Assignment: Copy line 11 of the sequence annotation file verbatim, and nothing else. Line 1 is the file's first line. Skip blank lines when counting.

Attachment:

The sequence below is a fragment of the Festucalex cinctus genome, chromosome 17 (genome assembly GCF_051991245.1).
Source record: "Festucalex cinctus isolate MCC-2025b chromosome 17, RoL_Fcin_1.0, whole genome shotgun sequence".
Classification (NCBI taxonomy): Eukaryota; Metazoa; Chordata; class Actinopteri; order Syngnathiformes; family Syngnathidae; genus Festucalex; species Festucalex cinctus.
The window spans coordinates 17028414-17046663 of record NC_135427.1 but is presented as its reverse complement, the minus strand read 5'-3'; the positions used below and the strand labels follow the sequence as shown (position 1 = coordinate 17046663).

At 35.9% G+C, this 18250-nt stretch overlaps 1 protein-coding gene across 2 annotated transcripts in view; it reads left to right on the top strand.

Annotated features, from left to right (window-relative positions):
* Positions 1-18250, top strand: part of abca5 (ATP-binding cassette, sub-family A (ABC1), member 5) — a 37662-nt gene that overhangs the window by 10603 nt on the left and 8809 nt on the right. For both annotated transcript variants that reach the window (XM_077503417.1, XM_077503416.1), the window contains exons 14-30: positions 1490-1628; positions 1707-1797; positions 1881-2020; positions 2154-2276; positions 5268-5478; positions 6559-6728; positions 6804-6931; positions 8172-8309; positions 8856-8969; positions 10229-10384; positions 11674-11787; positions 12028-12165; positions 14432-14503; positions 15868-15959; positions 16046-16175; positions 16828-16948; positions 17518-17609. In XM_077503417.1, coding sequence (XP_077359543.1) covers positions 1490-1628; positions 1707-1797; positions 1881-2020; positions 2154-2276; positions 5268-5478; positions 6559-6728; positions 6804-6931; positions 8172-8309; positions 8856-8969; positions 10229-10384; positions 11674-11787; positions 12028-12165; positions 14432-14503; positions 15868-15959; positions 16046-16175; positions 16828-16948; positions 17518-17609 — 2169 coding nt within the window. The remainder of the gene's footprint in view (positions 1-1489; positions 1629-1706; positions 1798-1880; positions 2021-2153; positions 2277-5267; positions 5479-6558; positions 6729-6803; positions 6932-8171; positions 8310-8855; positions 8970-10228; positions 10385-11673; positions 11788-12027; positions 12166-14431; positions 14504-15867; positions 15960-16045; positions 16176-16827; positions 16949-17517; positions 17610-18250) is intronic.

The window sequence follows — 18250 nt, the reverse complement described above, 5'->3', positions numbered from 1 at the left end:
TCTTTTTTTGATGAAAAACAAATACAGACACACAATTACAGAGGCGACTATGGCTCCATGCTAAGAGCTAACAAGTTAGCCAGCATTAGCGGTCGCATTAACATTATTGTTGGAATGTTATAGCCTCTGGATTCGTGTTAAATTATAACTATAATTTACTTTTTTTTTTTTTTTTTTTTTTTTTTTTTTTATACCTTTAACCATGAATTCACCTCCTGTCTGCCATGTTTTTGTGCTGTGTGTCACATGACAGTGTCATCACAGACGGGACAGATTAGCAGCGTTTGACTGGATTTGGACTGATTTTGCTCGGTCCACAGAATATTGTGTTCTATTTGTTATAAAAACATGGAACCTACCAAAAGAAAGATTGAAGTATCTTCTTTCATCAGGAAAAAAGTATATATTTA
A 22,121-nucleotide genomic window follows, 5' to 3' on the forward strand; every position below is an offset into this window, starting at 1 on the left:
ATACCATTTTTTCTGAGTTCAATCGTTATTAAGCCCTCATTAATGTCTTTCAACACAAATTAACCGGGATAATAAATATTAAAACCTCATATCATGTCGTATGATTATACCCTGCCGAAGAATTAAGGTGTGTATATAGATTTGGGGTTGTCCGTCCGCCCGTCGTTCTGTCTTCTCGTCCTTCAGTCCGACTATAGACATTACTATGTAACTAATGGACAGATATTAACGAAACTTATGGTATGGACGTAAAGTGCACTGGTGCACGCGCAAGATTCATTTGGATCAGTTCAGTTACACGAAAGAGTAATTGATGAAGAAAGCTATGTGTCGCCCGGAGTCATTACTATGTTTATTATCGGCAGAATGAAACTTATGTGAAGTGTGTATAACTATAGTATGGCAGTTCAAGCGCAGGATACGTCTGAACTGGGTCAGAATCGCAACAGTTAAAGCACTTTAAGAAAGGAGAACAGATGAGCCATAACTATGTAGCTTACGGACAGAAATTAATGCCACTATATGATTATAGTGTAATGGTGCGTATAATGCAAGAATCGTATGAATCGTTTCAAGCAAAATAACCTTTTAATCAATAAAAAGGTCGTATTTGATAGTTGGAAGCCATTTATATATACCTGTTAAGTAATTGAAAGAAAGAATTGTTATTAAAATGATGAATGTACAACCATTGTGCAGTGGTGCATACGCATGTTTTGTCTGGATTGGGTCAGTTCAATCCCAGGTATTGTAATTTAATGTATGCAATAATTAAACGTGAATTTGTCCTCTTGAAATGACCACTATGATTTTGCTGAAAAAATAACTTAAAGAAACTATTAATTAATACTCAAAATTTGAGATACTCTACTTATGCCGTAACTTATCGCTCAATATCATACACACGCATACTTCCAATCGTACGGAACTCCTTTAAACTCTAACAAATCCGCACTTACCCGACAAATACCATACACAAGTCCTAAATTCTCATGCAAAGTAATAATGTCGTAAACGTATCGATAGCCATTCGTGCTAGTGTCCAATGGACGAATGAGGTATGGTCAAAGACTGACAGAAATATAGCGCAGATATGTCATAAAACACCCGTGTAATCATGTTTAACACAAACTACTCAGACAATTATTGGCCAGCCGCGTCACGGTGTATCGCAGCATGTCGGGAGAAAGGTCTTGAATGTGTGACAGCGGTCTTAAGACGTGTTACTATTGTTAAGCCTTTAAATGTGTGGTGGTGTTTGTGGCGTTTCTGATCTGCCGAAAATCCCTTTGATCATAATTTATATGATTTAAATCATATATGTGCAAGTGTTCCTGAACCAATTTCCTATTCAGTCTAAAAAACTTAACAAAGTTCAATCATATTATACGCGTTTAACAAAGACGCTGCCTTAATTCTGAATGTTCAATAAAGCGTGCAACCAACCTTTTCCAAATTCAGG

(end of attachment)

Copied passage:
ATACCATTTTTTCTGAGTTCAATCGTTATTAAGCCCTCATTAATGTCTTTCAACACAAATTAACCGGGATAATAAATATTAAAACCTCATATCATGTCGTATGATTATACCCTGCCGAAGAATTAAGGTGTGTATATAGATTTGGGGTTGTCCGTCCGCCCGTCGTTCTGTCTTCTCGTCCTTCAGTCCGACTATAGACATTACTATGTAACTAATGGACAGATATTAACGAAACTTATGGTATGGACGTAAAGTGCACTGGTGCACGCGCAAGATTCATTTGGATCAGTTCAGTTACACGAAAGAGTAATTGATGAAGAAAGCTATGTGTCGCCCGGAGTCATTACTATGTTTATTATCGGCAGAATGAAACTTATGTGAAGTGTGTATAACTATAGTATGGCAGTTCAAGCGCAGGATACGTCTGAACTGGGTCAGAATCGCAACAGTTAAAGCACTTTAAGAAAGGAGAACAGATGAGCCATAACTATGTAGCTTACGGACAGAAATTAATGCCACTATATGATTATAGTGTAATGGTGCGTATAATGCAAGAATCGTATGAATCGTTTCAAGCAAAATAACCTTTTAATCAATAAAAAGGTCGTATTTGATAGTTGGAAGCCATTTATATATACCTGTTAAGTAATTGAAAGAAAGAATTGTTATTAAAATGATGAATGTACAACCATTGTGCAGTGGTGCATACGCATGTTTTGTCTGGATTGGGTCAGTTCAATCCCAGGTATTGTAATTTAATGTATGCAATAATTAAACGTGAATTTGTCCTCTTGAAATGACCACTATGATTTTGCTGAAAAAATAACTTAAAGAAACTATTAATTAATACTCAAAATTTGAGATACTCTACTTATGCCGTAACTTATCGCTCAATATCATACACACGCATACTTCCAATCGTACGGAACTCCTTTAAACTCTAACAAATCCGCACTTACCCGACAAATACCATACACAAGTCCTAAATTCTCATGCAAAGTAATAATGTCGTAAACGTATCGATAGCCATTCGTGCTAGTGTCCAATGGACGAATGAGGTATGGTCAAAGACTGACAGAAATATAGCGCAGATATGTCATAAAACACCCGTGTAATCATGTTTAACACAAACTACTCAGACAATTATTGGCCAGCCGCGTCACGGTGTATCGCAGCATGTCGGGAGAAAGGTCTTGAATGTGTGACAGCGGTCTTAAGACGTGTTACTATTGTTAAGCCTTTAAATGTGTGGTGGTGTTTGTGGCGTTTCTGATCTGCCGAAAATCCCTTTGATCATAATTTATATGATTTAAATCATATATGTGCAAGTGTTCCTGAACCAATTTCCTATTCAGTCTAAAAAACTTAACAAAGTTCAATCATATTATACGCGTTTAACAAAGACGCTGCCTTAATTCTGAATGTTCAATAAAGCGTGCAACCAACCTTTTCCAAATTCAGG